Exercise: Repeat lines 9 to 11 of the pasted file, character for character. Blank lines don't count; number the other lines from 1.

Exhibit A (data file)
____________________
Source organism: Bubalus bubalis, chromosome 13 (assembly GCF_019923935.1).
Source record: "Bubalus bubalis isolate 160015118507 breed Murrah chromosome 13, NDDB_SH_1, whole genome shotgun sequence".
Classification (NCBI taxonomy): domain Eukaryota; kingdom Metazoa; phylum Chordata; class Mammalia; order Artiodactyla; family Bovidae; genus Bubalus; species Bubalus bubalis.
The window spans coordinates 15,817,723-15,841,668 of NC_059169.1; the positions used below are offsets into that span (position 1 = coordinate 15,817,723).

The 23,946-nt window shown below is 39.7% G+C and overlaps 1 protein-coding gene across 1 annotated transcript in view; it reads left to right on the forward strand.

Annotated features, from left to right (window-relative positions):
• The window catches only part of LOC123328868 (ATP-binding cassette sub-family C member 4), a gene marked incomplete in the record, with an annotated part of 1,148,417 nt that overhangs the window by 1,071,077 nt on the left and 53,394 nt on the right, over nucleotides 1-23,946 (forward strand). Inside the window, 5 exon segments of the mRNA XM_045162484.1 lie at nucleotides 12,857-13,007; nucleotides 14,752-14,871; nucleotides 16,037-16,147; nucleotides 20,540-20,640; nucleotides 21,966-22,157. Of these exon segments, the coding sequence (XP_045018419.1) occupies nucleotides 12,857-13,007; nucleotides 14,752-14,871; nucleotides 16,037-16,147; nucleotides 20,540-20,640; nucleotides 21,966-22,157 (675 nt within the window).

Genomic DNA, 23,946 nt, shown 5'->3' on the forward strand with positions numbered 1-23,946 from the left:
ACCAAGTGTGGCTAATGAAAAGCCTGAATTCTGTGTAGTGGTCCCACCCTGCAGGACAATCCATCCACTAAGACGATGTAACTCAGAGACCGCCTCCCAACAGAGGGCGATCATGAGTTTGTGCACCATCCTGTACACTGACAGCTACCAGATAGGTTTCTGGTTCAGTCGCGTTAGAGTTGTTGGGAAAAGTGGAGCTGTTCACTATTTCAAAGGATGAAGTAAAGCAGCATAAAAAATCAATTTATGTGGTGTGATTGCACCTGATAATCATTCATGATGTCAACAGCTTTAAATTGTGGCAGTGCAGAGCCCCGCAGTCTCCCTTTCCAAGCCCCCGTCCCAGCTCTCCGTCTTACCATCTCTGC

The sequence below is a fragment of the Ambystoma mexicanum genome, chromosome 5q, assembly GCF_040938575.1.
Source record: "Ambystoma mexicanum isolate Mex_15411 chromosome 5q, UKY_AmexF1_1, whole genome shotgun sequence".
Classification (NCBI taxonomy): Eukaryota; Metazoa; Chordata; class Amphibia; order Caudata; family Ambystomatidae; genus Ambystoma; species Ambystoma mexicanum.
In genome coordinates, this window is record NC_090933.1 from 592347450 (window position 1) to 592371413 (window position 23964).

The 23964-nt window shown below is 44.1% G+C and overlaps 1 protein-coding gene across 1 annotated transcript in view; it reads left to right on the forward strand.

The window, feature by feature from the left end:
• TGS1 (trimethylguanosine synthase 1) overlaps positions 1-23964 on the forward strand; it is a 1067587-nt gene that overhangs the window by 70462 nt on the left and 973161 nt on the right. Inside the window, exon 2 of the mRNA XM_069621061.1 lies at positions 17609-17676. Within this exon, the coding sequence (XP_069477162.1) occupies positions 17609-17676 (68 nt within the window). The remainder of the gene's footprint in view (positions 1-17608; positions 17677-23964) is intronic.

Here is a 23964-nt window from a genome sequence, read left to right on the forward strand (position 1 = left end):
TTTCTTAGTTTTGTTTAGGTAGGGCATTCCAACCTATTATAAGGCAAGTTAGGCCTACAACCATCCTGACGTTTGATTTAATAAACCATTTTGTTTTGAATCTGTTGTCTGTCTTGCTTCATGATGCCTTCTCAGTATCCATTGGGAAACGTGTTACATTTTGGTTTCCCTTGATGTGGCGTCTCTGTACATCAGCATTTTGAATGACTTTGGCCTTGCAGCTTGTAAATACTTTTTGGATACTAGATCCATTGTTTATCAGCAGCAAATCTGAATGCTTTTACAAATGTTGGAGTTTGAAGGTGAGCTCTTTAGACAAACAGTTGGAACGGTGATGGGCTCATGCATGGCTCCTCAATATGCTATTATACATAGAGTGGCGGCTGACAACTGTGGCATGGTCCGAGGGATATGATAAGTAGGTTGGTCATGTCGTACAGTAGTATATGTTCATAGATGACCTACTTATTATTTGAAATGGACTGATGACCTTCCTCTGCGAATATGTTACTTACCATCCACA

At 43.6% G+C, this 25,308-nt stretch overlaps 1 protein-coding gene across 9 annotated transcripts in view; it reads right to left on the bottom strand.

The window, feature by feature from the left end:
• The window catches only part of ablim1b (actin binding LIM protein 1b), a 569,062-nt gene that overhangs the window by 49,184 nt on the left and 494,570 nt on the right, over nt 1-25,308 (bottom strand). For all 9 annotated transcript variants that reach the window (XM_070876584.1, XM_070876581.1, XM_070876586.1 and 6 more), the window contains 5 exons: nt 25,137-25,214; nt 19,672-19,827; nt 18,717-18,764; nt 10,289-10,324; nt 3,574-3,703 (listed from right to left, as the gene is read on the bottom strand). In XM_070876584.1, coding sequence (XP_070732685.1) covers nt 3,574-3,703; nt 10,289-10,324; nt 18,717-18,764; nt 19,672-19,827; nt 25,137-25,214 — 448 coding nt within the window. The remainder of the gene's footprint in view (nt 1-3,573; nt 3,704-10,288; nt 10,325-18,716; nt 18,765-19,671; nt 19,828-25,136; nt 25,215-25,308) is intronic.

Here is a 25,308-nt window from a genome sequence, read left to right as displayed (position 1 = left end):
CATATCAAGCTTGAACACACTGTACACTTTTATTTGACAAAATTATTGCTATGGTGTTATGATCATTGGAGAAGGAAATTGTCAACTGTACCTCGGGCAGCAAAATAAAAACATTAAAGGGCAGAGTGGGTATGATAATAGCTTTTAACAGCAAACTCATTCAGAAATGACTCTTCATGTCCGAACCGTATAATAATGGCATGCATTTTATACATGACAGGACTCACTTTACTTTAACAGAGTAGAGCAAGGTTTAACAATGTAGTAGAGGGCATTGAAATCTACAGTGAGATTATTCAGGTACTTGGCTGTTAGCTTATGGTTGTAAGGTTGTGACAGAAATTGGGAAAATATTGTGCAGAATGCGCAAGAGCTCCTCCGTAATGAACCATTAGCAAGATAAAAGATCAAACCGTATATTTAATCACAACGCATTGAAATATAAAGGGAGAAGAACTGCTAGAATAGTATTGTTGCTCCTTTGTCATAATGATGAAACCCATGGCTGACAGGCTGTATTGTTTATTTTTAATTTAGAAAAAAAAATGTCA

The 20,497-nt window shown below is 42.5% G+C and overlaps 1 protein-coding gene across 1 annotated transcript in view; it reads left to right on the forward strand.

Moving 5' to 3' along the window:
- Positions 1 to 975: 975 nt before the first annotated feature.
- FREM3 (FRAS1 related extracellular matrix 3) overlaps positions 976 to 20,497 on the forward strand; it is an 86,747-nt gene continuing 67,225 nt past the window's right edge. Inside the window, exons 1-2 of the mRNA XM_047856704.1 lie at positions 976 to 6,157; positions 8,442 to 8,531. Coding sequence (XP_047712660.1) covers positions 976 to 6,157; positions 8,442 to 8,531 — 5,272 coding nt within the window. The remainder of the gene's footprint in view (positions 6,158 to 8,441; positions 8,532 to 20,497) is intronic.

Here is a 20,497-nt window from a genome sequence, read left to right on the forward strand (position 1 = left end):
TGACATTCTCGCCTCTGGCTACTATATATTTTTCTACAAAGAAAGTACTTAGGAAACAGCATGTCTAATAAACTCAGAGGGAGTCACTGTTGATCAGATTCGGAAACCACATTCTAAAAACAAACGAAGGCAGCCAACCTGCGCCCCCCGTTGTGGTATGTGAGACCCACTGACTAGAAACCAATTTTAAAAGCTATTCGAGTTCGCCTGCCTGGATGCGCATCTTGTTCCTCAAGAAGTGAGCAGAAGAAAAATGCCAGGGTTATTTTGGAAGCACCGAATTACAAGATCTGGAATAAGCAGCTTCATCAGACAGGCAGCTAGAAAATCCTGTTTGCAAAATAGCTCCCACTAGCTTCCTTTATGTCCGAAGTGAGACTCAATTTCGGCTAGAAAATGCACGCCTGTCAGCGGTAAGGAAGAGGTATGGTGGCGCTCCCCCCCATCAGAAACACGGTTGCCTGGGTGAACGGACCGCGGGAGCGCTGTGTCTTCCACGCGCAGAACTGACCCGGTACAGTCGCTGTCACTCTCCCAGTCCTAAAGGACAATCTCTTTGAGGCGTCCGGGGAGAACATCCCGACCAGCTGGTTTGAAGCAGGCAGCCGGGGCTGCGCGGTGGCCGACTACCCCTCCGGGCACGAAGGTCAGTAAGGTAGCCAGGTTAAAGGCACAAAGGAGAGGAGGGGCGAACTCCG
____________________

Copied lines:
ACCAAGTGTGGCTAATGAAAAGCCTGAATTCTGTGTAGTGGTCCCACCCTGCAGGACAATCCATCCACTAAGACGATGTAACTCAGAGACCGCCTCCCAACAGAGGGCGATCATGAGTTTGTGCACCATCCTGTACACTGACAGCTACCAGATAGGTTTCTGGTTCAGTCGCGTTAGAGTTGTTGGGAAAAGTGGAGCTGTTCACTATTTCAAAGGATGAAGTAAAGCAGCATAAAAAATCAATTTATGTGGTGTGATTGCACCTGATAATCATTCATGATGTCAACAGCTTTAAATTGTGGCAGTGCAGAGCCCCGCAGTCTCCCTTTCCAAGCCCCCGTCCCAGCTCTCCGTCTTACCATCTCTGC

The sequence below is a fragment of the Ambystoma mexicanum genome, chromosome 5q, assembly GCF_040938575.1.
Source record: "Ambystoma mexicanum isolate Mex_15411 chromosome 5q, UKY_AmexF1_1, whole genome shotgun sequence".